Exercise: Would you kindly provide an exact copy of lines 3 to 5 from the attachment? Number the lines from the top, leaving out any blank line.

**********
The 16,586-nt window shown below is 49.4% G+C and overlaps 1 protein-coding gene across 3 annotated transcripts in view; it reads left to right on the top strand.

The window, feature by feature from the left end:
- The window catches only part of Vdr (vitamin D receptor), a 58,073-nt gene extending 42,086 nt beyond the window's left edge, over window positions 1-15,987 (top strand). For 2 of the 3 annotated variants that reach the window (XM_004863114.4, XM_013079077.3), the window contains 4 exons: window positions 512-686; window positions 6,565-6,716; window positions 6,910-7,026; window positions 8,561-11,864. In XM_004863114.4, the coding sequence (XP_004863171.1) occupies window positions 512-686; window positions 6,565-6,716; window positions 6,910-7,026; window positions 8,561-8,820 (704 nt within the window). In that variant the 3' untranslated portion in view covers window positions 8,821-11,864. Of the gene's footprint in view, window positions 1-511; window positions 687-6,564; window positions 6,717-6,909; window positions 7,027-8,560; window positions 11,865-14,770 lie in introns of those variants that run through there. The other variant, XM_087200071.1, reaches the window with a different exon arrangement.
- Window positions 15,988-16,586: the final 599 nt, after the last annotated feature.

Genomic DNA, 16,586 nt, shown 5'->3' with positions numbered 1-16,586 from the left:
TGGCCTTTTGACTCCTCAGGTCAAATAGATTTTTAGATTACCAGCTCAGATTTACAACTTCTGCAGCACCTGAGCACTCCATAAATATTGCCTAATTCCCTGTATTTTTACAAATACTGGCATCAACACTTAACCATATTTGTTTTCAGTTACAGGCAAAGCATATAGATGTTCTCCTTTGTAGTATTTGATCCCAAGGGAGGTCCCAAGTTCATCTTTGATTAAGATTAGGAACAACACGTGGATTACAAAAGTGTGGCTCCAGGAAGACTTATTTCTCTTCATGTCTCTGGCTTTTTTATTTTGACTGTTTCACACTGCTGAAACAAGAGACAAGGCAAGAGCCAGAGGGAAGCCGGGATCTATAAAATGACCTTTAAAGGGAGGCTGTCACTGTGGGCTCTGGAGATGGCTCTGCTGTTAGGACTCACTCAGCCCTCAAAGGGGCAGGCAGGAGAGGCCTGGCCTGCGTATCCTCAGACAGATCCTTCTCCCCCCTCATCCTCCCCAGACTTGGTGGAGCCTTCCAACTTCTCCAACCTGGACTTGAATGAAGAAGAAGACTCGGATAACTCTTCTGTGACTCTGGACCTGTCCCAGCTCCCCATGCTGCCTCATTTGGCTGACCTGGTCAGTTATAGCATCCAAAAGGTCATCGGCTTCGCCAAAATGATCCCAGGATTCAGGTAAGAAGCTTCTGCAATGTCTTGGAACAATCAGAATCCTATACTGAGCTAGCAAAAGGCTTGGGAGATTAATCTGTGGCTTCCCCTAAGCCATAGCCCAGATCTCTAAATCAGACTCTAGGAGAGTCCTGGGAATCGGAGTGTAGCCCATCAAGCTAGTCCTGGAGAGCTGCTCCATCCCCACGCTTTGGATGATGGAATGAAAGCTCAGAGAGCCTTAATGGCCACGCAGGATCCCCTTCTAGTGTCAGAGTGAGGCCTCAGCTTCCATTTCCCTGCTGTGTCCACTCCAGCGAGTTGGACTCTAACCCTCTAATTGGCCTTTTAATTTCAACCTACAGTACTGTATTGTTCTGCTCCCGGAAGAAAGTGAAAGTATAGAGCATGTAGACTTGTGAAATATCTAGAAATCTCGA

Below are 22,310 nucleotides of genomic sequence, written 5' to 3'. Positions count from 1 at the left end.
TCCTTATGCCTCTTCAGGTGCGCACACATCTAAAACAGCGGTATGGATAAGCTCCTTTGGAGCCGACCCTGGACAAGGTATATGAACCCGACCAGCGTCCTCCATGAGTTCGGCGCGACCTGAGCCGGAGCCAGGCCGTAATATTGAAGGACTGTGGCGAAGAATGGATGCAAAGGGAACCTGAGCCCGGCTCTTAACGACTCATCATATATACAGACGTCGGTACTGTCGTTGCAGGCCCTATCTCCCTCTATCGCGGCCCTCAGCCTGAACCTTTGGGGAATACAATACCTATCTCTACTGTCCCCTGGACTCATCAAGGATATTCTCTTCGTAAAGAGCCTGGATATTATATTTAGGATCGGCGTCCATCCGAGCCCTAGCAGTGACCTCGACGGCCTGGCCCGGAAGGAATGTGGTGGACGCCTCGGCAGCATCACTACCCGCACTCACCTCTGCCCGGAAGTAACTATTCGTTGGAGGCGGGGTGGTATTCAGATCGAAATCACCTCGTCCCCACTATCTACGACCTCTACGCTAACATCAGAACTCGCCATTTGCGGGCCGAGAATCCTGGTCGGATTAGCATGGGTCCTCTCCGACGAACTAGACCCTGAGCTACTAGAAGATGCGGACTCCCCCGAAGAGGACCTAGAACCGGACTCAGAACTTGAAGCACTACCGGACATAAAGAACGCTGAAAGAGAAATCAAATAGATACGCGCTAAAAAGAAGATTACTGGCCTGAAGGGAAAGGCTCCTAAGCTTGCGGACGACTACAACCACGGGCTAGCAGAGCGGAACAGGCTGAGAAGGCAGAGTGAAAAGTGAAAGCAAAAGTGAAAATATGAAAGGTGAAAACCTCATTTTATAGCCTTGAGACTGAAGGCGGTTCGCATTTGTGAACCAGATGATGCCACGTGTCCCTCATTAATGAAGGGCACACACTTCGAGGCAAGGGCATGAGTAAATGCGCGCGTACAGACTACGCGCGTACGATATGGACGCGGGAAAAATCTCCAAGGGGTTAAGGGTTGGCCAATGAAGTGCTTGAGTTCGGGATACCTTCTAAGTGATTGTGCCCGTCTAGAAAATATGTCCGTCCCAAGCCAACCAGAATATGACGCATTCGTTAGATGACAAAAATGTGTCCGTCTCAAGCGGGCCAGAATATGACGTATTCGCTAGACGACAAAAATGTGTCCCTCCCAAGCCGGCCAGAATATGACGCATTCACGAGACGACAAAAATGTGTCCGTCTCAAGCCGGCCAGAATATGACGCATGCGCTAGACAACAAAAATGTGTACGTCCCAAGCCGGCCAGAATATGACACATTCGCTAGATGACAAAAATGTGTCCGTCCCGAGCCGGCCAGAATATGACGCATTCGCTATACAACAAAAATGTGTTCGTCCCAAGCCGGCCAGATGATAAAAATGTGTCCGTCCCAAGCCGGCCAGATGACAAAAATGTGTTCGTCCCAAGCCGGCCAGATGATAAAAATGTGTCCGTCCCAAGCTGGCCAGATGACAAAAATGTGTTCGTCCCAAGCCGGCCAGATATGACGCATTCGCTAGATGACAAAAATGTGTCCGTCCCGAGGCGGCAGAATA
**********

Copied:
- The window catches only part of Vdr (vitamin D receptor), a 58,073-nt gene extending 42,086 nt beyond the window's left edge, over window positions 1-15,987 (top strand). For 2 of the 3 annotated variants that reach the window (XM_004863114.4, XM_013079077.3), the window contains 4 exons: window positions 512-686; window positions 6,565-6,716; window positions 6,910-7,026; window positions 8,561-11,864. In XM_004863114.4, the coding sequence (XP_004863171.1) occupies window positions 512-686; window positions 6,565-6,716; window positions 6,910-7,026; window positions 8,561-8,820 (704 nt within the window). In that variant the 3' untranslated portion in view covers window positions 8,821-11,864. Of the gene's footprint in view, window positions 1-511; window positions 687-6,564; window positions 6,717-6,909; window positions 7,027-8,560; window positions 11,865-14,770 lie in introns of those variants that run through there. The other variant, XM_087200071.1, reaches the window with a different exon arrangement.
- Window positions 15,988-16,586: the final 599 nt, after the last annotated feature.

Genomic DNA, 16,586 nt, shown 5'->3' with positions numbered 1-16,586 from the left: